There are too many parts of Britain where immigrant communities do not speak English as their first language, Boris Johnson has said.
The overwhelming favourite to be the next prime minister said it was important for people to speak primarily English so they can “take part in the economy and in society in the way that that shared experience would allow”.
He stressed that the story of immigration in the UK is “amazing”, and praise the “extraordinary economic success and dynamism” of people who have moved to Britain from overseas.
Can Jeremy Hunt beat Boris Johnson? Listen to the latest episode of Commons People.
Highlighting Bangladeshis, Jewish refugees from Tsarist Russia, and Huguenots from France, Johnson said immigrants have “adapted and they have made their lives and they have helped to make our national culture and they have bought into it”.
At a Tory leadership hustings in Darlington, he went on: “That’s what I want for our country, I want everybody who comes here and makes their lives here to be and to feel British.
“That’s the most important thing.
“And to learn English.
“And too often there are parts of our country and parts of London still and other cities as well where English is not spoken by some people as their first language, and that needs to be changed and people need to be allowed to take part in the economy and in society in the way that that shared experience would allow.”
Scottish and Welsh MPs who represent constituents who speak Gaelic and Welsh reacted with fury to Johnson’s “dog whistle” and “racist” comments, which belied an “imperialist” and “stupid” mindset.
The SNP’s Angus MacNeil, who speaks Gaelic and represents Na h-Eileanan an Iar, said: “The utter arrogance of Boris Johnson is yet again apparent.
“I am delighted that there are places in the current UK where English is not spoken - some of my constituents friends and neighbours would think I was weird if I spoke to them in English rather than Gaelic.
“I’m furious with Boris, displaying the imperialist mindset that deliberately tried to erase the native Celtic languages of these islands in favour of the Germanic import of English.
“This barb is aimed of course at others who have arrived more recently than the English language to these shores but we should celebrate multilingualism and foster the speaking of many languages and ignore the racist dog whistles of Boris.”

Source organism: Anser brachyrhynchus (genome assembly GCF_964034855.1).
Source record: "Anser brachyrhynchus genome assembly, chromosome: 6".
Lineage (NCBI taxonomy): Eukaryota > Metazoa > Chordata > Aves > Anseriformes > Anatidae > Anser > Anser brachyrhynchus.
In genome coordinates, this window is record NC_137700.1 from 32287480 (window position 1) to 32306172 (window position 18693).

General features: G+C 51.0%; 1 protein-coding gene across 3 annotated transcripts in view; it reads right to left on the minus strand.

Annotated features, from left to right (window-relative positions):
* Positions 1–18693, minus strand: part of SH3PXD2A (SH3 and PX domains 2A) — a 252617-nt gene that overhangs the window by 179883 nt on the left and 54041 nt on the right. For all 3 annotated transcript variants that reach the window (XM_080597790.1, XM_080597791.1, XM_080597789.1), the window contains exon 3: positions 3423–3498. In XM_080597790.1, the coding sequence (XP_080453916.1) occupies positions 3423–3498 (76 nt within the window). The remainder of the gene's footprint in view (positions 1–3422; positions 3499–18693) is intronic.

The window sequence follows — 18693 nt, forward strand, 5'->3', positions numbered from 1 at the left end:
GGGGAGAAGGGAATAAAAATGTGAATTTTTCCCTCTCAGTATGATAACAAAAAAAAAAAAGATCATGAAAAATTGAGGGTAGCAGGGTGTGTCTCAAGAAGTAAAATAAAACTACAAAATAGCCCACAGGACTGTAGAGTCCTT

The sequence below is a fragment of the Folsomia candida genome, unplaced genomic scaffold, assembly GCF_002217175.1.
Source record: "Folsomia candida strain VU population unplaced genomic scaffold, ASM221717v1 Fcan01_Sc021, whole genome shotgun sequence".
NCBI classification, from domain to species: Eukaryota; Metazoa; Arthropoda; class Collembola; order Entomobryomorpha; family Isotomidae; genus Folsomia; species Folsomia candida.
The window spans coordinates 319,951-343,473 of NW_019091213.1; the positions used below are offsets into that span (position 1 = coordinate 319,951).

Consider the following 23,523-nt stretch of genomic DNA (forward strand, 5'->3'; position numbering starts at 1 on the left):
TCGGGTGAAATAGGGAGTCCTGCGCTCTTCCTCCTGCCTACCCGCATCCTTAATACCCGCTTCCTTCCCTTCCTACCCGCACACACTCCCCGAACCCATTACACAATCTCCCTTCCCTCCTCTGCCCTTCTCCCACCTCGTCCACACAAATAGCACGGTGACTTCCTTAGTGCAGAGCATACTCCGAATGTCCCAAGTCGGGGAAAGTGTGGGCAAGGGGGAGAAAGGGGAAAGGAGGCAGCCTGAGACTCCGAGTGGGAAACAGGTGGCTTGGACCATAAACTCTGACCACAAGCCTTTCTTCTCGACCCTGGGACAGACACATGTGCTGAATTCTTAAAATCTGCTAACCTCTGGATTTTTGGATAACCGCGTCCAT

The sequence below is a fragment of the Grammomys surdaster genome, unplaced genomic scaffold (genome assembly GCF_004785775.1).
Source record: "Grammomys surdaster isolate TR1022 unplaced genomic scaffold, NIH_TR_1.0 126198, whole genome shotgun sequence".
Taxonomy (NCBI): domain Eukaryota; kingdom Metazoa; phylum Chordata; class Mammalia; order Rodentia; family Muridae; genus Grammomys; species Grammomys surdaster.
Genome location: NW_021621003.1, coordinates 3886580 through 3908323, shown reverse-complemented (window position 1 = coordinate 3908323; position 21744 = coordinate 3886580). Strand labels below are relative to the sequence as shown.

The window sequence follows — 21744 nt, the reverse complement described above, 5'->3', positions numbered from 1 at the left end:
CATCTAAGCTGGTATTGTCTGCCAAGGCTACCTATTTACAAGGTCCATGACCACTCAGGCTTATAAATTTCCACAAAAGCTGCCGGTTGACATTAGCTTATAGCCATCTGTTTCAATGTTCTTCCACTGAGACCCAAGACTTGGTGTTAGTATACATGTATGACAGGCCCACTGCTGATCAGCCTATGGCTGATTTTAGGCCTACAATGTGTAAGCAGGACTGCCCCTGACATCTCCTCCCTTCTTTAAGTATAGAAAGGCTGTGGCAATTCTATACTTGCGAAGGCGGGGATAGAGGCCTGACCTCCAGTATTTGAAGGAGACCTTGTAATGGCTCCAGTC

Plaid Cymru MP Jonathan Edwards said: “The crass, dog-whistle, anti-immigrant sentiment of Mr Johnson’s comments is only matched by its stupidity.
“It just proves that Wales isn’t even an afterthought to him.
“Today’s latest gaffe, only reaffirms the fact that this leadership contest is one of the best adverts for Welsh independence imaginable.”
Liberal Democrat Jane Dodds, who is hoping to win the Brecon and Radnorshire by-election and snatch the seat from the Tories, said: “Here in Wales, we know that not speaking English as your first language is no barrier to having a thriving community.
“Boris’s crass comments show just how out of touch he is with areas like ours in Wales, where people can freely and proudly speak Welsh as part of their daily lives.”
In Welsh, she added: “Mae sylwadau di-glem Boris yn dangos pa mor allan o gyswllt yw e gyda Cymru ac ardaloedd fel ein rhai ni (Boris’s clueless comments show how out of touch he has with Wales and areas like ours).”
British Future, the integration think-tank, however welcomed Johnson’s comments but urged him to take serious action to boost funding for English language tuition if he becomes PM.
Steve Ballinger said: “There are around a million people without decent English in the UK.
“That is often down to a lack of strategy and funding for English classes that people can access - a barrier that a new prime minister could help to tackle.
“Speaking English is the foundation for integration - without good English it is hard to find decent work, know your neighbours or participate fully in our society.
“It’s welcome that Boris Johnson is highlighting this issue if it means he will take serious action to address it if he gets into Number 10.”
Labour shadow business minister Chi Onwurah said immigrants and refugees were being denied the chance to learn English due to government austerity cuts.
The Newcastle Central MP tweeted: “Many Newcastle charities provide vital ESOL courses, but devastating funding cuts mean they cannot meet demand. Everyone who comes here should be able to learn English.
“All refugees should have the opportunity to learn the language skills they need to live and work. This Government’s short term austerity cuts mean we all lose out.”
Johnson also said immigration had helped London become the most economically successful area in Europe, and that it was driving similar growth in other cities around the UK.
“London is the most diverse city in the world, 300 languages spoken there,” he said.
“But it’s also the most economically productive region of the whole of Europe.
“It’s our ability to attract people of talent from around the world that has helped to make London so extraordinary.
“And actually you’re starting to see in other great cities around the UK, you’re starting to see the same sort of mix - a youthful population, university educated, diverse, obsessed with tech, all sorts of stuff that I don’t understand and doing all sorts of start-ups and enterprises that are very, very exciting and driving the economy.”